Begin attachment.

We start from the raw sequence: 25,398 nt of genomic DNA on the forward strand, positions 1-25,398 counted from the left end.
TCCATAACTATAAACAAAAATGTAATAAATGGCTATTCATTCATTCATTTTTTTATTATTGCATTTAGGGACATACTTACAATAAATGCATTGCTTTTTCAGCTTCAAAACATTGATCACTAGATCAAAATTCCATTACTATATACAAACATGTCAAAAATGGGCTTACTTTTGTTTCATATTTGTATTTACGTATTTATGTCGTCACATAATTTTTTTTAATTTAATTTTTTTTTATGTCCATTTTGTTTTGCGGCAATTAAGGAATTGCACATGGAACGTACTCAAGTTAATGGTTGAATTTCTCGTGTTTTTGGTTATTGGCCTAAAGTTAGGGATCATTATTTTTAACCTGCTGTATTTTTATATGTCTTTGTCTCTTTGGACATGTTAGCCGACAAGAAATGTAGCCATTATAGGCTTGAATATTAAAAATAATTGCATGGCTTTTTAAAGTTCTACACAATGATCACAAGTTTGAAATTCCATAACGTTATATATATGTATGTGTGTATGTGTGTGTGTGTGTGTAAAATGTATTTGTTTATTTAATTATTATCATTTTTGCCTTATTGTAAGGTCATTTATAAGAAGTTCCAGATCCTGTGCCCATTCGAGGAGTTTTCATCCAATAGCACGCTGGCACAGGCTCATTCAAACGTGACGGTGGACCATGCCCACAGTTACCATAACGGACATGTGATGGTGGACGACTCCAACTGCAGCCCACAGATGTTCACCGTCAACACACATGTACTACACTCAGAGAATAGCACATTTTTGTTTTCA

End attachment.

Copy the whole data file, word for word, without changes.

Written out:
We start from the raw sequence: 25,398 nt of genomic DNA on the forward strand, positions 1-25,398 counted from the left end.
TCCATAACTATAAACAAAAATGTAATAAATGGCTATTCATTCATTCATTTTTTTATTATTGCATTTAGGGACATACTTACAATAAATGCATTGCTTTTTCAGCTTCAAAACATTGATCACTAGATCAAAATTCCATTACTATATACAAACATGTCAAAAATGGGCTTACTTTTGTTTCATATTTGTATTTACGTATTTATGTCGTCACATAATTTTTTTTAATTTAATTTTTTTTTATGTCCATTTTGTTTTGCGGCAATTAAGGAATTGCACATGGAACGTACTCAAGTTAATGGTTGAATTTCTCGTGTTTTTGGTTATTGGCCTAAAGTTAGGGATCATTATTTTTAACCTGCTGTATTTTTATATGTCTTTGTCTCTTTGGACATGTTAGCCGACAAGAAATGTAGCCATTATAGGCTTGAATATTAAAAATAATTGCATGGCTTTTTAAAGTTCTACACAATGATCACAAGTTTGAAATTCCATAACGTTATATATATGTATGTGTGTATGTGTGTGTGTGTGTGTAAAATGTATTTGTTTATTTAATTATTATCATTTTTGCCTTATTGTAAGGTCATTTATAAGAAGTTCCAGATCCTGTGCCCATTCGAGGAGTTTTCATCCAATAGCACGCTGGCACAGGCTCATTCAAACGTGACGGTGGACCATGCCCACAGTTACCATAACGGACATGTGATGGTGGACGACTCCAACTGCAGCCCACAGATGTTCACCGTCAACACACATGTACTACACTCAGAGAATAGCACATTTTTGTTTTCA